The leveling guides on my site are essentially speed leveling guides.  My leveling guides are the same guides I use myself to speedrun to 60 on new servers to get 60 server first.  I list many occasions where I tell the player to "die on purpose" to go faster.  I tell the player to skip certain quests, because some quests are just not worth the time/XP.  I list tricks and shortcuts to go faster so you can reach level 60 much quicker.  I am still constantly going through them over and over again perfecting the guides to make them faster and easier to follow.  For the most part, the guide can be followed without the need from other player's help, as the whole guide was made from a solo run anyways.  Although I do list quests that can optionally be done if you have a group.

Along with revealing the WoW Classic release date, Blizzard also listed plans for both a beta and stress test of the game. Players who opt-in for the testing on their account manager page and have an active subscription will be randomly selected for the beta starting May 15. Then the developer will have three stress tests where players can log in to play the game for a short period of time on the following dates:
Blizzard said it will choose players who have active subscriptions to the regular game based on a variety of factors to help them test the beta. It could be based on your PC, your commitment to the game, or just your luck. If you get in, you’ll likely receive an email, but if not, you can check your launcher. And remember: as with any beta, your progress will not be saved for when the game launches later this year.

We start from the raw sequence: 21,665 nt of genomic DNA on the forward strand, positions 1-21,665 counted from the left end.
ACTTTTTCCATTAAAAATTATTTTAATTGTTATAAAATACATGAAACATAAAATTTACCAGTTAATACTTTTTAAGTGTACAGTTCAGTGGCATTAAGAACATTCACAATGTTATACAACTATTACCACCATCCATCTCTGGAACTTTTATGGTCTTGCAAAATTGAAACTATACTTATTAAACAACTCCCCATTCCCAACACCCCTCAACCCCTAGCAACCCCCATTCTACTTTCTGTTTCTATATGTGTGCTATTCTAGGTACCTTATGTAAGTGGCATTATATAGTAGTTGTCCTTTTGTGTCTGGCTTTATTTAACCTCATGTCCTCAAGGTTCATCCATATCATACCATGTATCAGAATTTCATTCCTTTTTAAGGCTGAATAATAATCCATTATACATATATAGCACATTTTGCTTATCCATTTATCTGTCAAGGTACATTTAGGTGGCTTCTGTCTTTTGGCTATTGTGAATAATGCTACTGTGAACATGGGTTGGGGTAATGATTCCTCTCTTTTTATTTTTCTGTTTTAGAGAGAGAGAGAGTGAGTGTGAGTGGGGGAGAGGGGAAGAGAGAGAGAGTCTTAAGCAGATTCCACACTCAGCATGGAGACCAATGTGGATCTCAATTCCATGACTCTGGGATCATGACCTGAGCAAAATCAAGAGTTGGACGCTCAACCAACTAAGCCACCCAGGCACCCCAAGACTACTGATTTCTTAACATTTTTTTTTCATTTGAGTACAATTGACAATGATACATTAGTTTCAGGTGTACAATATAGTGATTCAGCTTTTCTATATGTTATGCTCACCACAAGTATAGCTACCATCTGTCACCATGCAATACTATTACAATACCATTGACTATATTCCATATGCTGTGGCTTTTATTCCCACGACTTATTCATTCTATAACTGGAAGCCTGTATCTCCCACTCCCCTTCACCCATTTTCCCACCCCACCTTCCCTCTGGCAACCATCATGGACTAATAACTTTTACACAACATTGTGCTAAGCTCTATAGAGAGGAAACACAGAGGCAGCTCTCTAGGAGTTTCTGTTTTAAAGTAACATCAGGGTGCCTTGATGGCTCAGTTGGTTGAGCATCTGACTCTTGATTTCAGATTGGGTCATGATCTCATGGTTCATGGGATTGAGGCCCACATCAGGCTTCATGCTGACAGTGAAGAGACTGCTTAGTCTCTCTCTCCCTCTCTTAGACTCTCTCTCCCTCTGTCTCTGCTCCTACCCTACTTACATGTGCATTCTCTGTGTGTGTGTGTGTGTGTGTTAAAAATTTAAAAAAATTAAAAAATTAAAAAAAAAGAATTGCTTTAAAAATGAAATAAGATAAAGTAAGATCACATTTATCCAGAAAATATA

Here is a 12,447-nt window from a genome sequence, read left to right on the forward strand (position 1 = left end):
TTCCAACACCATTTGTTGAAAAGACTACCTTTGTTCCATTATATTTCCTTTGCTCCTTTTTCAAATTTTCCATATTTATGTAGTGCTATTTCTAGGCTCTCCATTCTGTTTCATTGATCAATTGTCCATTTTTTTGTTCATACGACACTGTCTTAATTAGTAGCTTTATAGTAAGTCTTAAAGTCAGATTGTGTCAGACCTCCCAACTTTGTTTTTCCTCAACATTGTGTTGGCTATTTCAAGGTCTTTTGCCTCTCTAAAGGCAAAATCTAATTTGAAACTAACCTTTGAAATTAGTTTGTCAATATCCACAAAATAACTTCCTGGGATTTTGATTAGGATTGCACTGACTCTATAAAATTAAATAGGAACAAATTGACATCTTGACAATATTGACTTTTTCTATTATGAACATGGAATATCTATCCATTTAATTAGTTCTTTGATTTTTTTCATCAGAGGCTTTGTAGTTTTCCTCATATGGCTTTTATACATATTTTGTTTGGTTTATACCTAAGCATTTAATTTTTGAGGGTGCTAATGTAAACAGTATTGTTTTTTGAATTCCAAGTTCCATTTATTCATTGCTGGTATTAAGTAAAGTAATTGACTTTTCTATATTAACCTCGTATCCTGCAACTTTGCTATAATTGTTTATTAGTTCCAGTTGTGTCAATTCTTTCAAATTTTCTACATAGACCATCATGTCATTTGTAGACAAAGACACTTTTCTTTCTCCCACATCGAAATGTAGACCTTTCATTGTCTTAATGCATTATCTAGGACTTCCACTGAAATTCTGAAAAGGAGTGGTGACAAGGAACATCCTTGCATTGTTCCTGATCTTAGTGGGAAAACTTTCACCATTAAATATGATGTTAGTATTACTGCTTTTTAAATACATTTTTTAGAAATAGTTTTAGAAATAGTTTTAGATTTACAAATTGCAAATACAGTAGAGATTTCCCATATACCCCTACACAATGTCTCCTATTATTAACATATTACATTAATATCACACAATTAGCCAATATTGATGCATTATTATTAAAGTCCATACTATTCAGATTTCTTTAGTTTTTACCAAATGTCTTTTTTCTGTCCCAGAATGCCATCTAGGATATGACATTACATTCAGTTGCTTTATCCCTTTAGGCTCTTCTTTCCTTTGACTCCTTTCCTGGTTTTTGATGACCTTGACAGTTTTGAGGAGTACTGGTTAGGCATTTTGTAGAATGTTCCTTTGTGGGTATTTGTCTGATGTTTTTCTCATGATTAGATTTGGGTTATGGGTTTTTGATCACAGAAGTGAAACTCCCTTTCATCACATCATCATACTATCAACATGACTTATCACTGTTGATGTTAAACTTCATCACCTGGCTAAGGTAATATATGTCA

All of this is keeping with the spirit of vanilla, which I think is more important than that a specific number be 11 instead of 12. And it would help to "resize the swing" by making the game harder to the more experienced community, and forcing people to re-discover the game rather than simply looking up whatever they want to know on a spreadsheet somewhere.
This Shadow Talent Build is the fastest for Leveling Up a Priest Class from 1-60 in WoW Classic patch 1.12. Spamming Shadow Damage DOTs while kite mobs will be the name of the game with this build, having the ability to sustain your health is just a bonus. You will just need to make sure you are stacking enough spirit so you don’t run out of mana often as that will slow down the levelling process drastically.
Some players have been surprised by these apparent flaws—even players who have been eagerly awaiting WoW Classic's release based on fond memories of vanilla WoW. In truth, it has been so long since WoW first released, players' memories may not always be accurate. Some details might be fresh, but others might be lost in time, and it's those lost details that could surprise players revisiting the original experience in WoW Classic.
The argument for this is simple: what makes classic WoW great to one player might be different from what makes it great for another. And who are Blizzard's designers to say which old features were just good or bad design for each player? It's an approach that shows Blizzard believes (at least to some degree) that WoW doesn't just belong to its creators but to its fans. That struggle between authorial intent or game design orthodoxy and "the player is always right" is at the heart of many of gaming's big contemporary controversies. But so far, Blizzard seems committed to its plan with regard to WoW Classic.